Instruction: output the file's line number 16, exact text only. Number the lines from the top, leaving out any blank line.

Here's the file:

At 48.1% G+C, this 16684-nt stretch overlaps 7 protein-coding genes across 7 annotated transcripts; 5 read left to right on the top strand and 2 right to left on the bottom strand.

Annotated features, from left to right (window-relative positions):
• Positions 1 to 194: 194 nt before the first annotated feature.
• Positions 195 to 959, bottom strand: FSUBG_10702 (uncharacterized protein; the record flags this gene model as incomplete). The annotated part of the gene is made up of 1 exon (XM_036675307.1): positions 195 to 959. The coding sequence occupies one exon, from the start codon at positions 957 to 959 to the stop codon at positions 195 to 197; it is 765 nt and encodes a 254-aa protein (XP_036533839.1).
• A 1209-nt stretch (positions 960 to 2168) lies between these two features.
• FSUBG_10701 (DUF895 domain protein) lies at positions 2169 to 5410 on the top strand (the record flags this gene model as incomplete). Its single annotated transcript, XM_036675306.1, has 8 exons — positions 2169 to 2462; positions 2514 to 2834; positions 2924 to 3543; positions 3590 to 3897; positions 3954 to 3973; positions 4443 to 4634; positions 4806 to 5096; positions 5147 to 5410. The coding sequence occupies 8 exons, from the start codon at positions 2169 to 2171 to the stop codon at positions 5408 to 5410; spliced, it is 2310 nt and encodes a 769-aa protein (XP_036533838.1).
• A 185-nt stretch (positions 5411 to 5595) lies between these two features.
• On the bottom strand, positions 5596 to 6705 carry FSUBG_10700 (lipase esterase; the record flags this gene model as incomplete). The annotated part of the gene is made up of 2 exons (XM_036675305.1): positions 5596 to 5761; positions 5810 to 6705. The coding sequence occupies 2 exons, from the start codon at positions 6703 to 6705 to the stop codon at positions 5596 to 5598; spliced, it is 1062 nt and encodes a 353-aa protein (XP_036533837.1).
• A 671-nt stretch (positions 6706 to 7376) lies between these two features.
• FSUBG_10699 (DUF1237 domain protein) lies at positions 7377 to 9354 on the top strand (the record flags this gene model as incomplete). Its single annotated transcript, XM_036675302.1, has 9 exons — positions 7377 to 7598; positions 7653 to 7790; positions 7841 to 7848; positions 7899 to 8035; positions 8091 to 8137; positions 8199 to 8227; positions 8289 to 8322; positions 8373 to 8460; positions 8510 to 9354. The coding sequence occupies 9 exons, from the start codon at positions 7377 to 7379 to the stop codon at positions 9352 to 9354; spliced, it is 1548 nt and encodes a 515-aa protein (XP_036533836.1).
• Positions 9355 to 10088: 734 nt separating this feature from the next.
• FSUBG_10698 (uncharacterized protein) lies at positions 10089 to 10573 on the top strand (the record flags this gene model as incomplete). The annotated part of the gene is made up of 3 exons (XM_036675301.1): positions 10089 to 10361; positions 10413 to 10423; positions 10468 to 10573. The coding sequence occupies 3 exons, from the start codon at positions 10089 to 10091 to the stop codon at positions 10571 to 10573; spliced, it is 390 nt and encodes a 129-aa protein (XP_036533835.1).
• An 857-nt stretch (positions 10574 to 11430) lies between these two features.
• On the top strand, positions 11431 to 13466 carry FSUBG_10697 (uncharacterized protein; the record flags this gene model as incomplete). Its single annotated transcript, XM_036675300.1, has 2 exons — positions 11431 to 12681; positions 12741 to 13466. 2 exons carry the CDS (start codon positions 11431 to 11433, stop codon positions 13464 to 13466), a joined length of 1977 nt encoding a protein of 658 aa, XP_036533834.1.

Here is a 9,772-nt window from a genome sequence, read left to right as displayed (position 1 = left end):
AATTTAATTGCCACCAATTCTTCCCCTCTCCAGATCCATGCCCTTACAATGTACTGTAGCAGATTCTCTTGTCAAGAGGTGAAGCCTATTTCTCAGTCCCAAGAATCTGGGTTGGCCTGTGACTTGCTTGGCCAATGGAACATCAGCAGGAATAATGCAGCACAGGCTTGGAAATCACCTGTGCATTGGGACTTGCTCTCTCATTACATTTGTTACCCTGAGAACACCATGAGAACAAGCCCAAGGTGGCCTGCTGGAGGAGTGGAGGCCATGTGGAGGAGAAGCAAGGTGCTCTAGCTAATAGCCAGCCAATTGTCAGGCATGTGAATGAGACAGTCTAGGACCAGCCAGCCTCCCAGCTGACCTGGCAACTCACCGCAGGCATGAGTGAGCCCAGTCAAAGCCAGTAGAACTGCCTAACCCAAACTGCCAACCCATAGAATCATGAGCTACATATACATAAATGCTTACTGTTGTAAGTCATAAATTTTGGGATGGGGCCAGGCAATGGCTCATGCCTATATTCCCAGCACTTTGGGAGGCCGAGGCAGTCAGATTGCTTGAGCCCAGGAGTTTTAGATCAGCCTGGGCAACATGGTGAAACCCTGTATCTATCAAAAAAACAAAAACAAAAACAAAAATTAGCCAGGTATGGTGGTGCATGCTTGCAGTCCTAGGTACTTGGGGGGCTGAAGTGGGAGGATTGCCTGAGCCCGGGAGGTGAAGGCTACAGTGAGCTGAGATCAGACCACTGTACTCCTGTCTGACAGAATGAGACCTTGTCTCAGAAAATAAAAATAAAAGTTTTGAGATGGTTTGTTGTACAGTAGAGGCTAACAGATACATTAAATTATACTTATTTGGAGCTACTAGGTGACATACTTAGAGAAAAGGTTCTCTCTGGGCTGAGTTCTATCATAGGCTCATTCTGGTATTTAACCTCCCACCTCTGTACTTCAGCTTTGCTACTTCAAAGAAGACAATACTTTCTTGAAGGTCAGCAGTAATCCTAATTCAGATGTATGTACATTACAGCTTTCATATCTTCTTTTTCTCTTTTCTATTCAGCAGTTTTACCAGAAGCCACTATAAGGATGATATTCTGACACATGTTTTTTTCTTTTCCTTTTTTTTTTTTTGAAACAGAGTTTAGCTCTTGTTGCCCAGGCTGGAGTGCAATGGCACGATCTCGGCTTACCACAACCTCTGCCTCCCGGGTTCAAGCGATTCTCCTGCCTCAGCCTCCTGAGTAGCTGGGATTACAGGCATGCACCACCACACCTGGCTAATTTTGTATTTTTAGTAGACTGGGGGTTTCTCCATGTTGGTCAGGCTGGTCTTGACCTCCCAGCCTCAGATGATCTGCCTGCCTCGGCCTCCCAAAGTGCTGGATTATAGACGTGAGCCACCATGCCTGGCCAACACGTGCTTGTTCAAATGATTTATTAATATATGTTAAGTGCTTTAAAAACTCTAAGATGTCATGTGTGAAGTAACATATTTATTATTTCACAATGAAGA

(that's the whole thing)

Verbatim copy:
AATTTAATTGCCACCAATTCTTCCCCTCTCCAGATCCATGCCCTTACAATGTACTGTAGCAGATTCTCTTGTCAAGAGGTGAAGCCTATTTCTCAGTCCCAAGAATCTGGGTTGGCCTGTGACTTGCTTGGCCAATGGAACATCAGCAGGAATAATGCAGCACAGGCTTGGAAATCACCTGTGCATTGGGACTTGCTCTCTCATTACATTTGTTACCCTGAGAACACCATGAGAACAAGCCCAAGGTGGCCTGCTGGAGGAGTGGAGGCCATGTGGAGGAGAAGCAAGGTGCTCTAGCTAATAGCCAGCCAATTGTCAGGCATGTGAATGAGACAGTCTAGGACCAGCCAGCCTCCCAGCTGACCTGGCAACTCACCGCAGGCATGAGTGAGCCCAGTCAAAGCCAGTAGAACTGCCTAACCCAAACTGCCAACCCATAGAATCATGAGCTACATATACATAAATGCTTACTGTTGTAAGTCATAAATTTTGGGATGGGGCCAGGCAATGGCTCATGCCTATATTCCCAGCACTTTGGGAGGCCGAGGCAGTCAGATTGCTTGAGCCCAGGAGTTTTAGATCAGCCTGGGCAACATGGTGAAACCCTGTATCTATCAAAAAAACAAAAACAAAAACAAAAATTAGCCAGGTATGGTGGTGCATGCTTGCAGTCCTAGGTACTTGGGGGGCTGAAGTGGGAGGATTGCCTGAGCCCGGGAGGTGAAGGCTACAGTGAGCTGAGATCAGACCACTGTACTCCTGTCTGACAGAATGAGACCTTGTCTCAGAAAATAAAAATAAAAGTTTTGAGATGGTTTGTTGTACAGTAGAGGCTAACAGATACATTAAATTATACTTATTTGGAGCTACTAGGTGACATACTTAGAGAAAAGGTTCTCTCTGGGCTGAGTTCTATCATAGGCTCATTCTGGTATTTAACCTCCCACCTCTGTACTTCAGCTTTGCTACTTCAAAGAAGACAATACTTTCTTGAAGGTCAGCAGTAATCCTAATTCAGATGTATGTACATTACAGCTTTCATATCTTCTTTTTCTCTTTTCTATTCAGCAGTTTTACCAGAAGCCACTATAAGGATGATATTCTGACACATGTTTTTTTCTTTTCCTTTTTTTTTTTTTGAAACAGAGTTTAGCTCTTGTTGCCCAGGCTGGAGTGCAATGGCACGATCTCGGCTTACCACAACCTCTGCCTCCCGGGTTCAAGCGATTCTCCTGCCTCAGCCTCCTGAGTAGCTGGGATTACAGGCATGCACCACCACACCTGGCTAATTTTGTATTTTTAGTAGACTGGGGGTTTCTCCATGTTGGTCAGGCTGGTCTTGACCTCCCAGCCTCAGATGATCTGCCTGCCTCGGCCTCCCAAAGTGCTGGATTATAGACGTGAGCCACCATGCCTGGCCAACACGTGCTTGTTCAAATGATTTATTAATATATGTTAAGTGCTTTAAAAACTCTAAGATGTCATGTGTGAAGTAACATATTTATTATTTCACAATGAAGA